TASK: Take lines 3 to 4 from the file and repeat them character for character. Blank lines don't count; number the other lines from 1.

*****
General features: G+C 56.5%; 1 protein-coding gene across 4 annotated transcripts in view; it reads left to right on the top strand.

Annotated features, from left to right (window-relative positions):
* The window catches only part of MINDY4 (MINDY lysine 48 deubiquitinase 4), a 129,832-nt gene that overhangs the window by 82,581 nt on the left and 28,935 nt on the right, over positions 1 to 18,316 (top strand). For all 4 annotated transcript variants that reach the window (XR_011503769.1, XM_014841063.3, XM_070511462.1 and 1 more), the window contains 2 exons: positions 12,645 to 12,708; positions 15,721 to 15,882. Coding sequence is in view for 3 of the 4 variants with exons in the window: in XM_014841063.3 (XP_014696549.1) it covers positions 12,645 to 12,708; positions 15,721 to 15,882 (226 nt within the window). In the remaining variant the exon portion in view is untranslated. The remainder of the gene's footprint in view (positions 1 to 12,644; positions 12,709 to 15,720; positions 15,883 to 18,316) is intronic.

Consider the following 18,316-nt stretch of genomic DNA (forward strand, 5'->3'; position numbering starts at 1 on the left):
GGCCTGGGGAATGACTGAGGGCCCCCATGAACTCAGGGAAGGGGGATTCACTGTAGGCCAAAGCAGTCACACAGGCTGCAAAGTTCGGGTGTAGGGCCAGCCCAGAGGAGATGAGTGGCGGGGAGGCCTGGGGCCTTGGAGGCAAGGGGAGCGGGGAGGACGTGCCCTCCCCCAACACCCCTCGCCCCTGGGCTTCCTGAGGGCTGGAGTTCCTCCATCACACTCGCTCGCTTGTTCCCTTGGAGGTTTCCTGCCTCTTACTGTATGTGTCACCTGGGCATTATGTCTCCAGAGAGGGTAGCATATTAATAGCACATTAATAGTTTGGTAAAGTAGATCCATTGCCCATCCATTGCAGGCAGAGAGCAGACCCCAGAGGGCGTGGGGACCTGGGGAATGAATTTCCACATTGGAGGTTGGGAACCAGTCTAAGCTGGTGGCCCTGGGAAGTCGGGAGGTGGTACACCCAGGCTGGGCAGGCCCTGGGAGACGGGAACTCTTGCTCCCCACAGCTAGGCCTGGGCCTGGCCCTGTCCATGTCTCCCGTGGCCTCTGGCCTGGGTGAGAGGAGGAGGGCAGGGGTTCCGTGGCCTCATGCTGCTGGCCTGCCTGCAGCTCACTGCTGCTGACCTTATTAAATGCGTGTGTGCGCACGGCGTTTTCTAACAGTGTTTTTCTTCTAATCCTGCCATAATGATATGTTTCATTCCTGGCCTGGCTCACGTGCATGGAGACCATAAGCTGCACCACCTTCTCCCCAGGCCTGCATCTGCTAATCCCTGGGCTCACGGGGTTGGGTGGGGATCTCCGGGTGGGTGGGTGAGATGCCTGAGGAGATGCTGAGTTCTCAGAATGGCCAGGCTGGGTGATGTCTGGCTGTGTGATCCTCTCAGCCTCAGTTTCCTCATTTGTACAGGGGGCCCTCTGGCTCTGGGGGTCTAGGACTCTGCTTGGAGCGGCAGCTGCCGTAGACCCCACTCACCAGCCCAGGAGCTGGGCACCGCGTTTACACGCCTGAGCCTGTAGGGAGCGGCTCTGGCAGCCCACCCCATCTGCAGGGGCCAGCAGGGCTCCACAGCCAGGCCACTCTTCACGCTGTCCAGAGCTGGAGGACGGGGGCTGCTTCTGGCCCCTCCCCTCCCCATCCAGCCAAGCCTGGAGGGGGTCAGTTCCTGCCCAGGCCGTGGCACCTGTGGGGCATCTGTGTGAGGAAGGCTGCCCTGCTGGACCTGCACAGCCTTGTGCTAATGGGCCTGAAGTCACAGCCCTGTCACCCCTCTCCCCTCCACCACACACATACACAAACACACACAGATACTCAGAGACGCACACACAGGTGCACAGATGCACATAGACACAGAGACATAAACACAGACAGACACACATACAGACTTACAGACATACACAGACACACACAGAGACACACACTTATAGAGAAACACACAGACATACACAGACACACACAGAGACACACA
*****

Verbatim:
* The window catches only part of MINDY4 (MINDY lysine 48 deubiquitinase 4), a 129,832-nt gene that overhangs the window by 82,581 nt on the left and 28,935 nt on the right, over positions 1 to 18,316 (top strand). For all 4 annotated transcript variants that reach the window (XR_011503769.1, XM_014841063.3, XM_070511462.1 and 1 more), the window contains 2 exons: positions 12,645 to 12,708; positions 15,721 to 15,882. Coding sequence is in view for 3 of the 4 variants with exons in the window: in XM_014841063.3 (XP_014696549.1) it covers positions 12,645 to 12,708; positions 15,721 to 15,882 (226 nt within the window). In the remaining variant the exon portion in view is untranslated. The remainder of the gene's footprint in view (positions 1 to 12,644; positions 12,709 to 15,720; positions 15,883 to 18,316) is intronic.

Consider the following 18,316-nt stretch of genomic DNA (forward strand, 5'->3'; position numbering starts at 1 on the left):